Finally, we have pests to contend with. Insects and rodents love an excellent survival stash because they’re usually warm, safe, and full of food. Using hard to breach storage containers, vacuum-sealing your food-stuffs, and constantly monitoring your space for signs of these pests can help preserve your survival gear.

Live by FIFO

While the goal of setting up a survival supply cache is to ensure that you have plenty of food, water, and tools to stay alive, that doesn’t mean that you need to put it all in a dark corner and forget about it. Time is the last enemy of long-term storage, and even the best-stored dry goods or supplies will expire over time. That is where the practice of first-in-first-out or FIFO(first in, first out) comes into play.

Keep a close eye on your inventory and use things as they approach their expiration date, replacing them with newer versions of the same items. Rotating your inventory and living by FIFO will help ensure that your supplies will last as long as possible if things go wrong and suddenly you’re not able to replace them anymore.

Focus on Organization

When you’re dealing with enough food, water, and other supplies to last you for months, you will find yourself in possession of vast quantities of items that can easily collapse into an avalanche of dry goods and bottled water. It’s easy to get overwhelmed and give up organizing your space, but that has its negatives.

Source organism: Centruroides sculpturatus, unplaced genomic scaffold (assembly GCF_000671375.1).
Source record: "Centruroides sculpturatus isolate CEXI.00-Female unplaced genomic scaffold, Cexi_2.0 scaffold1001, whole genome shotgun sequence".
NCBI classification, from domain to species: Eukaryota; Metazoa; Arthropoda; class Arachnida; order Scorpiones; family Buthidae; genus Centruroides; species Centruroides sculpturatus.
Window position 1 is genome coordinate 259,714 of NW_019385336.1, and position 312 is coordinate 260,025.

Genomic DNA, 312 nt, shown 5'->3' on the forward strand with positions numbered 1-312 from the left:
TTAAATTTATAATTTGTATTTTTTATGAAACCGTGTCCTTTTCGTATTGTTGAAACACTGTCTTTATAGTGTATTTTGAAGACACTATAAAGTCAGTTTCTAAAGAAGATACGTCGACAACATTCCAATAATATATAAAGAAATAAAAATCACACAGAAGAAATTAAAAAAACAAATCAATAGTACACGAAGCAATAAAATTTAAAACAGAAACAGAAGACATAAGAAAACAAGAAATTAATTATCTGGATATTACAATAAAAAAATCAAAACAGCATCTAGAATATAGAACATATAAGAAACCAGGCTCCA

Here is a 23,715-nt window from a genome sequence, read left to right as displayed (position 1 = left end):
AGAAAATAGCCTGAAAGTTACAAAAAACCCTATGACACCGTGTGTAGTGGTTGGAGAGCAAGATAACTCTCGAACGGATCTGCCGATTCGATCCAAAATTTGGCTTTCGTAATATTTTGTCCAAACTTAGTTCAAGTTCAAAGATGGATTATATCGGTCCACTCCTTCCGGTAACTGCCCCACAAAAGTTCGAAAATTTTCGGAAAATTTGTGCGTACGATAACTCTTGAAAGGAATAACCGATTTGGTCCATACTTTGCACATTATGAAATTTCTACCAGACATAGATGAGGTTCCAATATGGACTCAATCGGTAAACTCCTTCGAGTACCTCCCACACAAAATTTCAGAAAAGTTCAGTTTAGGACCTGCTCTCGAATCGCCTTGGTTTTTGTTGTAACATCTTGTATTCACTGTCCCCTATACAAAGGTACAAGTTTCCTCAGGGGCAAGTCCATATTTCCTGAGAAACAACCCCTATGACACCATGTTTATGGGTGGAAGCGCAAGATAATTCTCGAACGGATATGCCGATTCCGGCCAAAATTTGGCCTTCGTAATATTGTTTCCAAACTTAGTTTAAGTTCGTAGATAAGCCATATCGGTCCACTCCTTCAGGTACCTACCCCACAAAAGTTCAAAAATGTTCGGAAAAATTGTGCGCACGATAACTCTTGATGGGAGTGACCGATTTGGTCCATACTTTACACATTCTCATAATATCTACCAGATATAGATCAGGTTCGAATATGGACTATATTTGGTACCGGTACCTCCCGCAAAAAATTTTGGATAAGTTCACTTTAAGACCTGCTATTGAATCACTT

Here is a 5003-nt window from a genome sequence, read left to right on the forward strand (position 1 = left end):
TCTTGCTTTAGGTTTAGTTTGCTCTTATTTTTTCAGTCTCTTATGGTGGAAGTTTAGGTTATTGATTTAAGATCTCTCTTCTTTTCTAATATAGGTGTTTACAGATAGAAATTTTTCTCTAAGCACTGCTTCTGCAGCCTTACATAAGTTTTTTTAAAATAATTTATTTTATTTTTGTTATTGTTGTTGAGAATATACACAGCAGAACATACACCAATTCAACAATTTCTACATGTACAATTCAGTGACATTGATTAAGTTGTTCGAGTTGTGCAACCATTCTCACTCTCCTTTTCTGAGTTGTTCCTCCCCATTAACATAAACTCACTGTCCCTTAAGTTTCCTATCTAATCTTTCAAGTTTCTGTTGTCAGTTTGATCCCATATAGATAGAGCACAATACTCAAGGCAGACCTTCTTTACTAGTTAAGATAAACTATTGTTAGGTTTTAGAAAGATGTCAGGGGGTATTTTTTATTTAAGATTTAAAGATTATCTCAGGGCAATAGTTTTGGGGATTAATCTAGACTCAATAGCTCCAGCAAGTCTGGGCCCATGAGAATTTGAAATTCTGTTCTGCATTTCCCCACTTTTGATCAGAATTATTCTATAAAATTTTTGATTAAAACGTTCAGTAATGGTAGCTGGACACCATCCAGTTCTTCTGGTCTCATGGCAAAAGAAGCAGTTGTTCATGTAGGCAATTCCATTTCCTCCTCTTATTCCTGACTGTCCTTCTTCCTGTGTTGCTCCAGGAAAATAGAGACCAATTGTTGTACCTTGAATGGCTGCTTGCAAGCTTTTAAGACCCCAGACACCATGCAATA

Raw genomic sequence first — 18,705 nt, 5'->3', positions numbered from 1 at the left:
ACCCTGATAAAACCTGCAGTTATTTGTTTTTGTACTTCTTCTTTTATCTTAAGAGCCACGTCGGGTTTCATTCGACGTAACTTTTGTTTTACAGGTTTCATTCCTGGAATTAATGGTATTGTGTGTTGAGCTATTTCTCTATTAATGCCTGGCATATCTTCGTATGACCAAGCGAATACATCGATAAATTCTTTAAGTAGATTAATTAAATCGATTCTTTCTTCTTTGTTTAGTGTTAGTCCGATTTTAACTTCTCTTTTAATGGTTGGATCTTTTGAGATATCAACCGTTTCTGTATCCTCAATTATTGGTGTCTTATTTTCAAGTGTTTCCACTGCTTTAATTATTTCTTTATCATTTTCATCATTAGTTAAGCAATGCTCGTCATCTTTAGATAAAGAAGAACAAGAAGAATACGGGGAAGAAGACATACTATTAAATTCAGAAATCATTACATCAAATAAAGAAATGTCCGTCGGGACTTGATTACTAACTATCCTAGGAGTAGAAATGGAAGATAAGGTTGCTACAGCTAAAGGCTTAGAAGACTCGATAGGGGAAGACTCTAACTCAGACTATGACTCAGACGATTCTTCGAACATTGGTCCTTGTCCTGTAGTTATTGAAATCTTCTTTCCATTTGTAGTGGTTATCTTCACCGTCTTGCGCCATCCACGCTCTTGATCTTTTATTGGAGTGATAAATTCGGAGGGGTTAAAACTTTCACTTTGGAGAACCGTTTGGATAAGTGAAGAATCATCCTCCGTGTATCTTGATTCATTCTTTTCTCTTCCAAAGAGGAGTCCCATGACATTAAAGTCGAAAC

For one, you won’t be able to accurately keep track of everything you already have, including expiration dates. This can make FIFO impossible and could leave you with a bunch of spoiled food when you need it the most.

If you’ve got piles of canned goods sitting on the floor, it’s also going to make it more challenging to ensure that you have enough space for everything. Focus on organization. You don’t need an itemized list — though it can be helpful — keeping everything organized will make it easier for you to keep track of your survival gear in the long run.

Install Vertical Storage

We tend to think of storage space in terms of square footage when we should start looking up. There is a lot of vertical space in the average garage, and most of it is underutilized or simply ignored in favor of setting things up on the floor. Vertical storage can make an enormous difference, especially if you have large or awkwardly shaped items that won’t fit easily on a shelf or in a closet.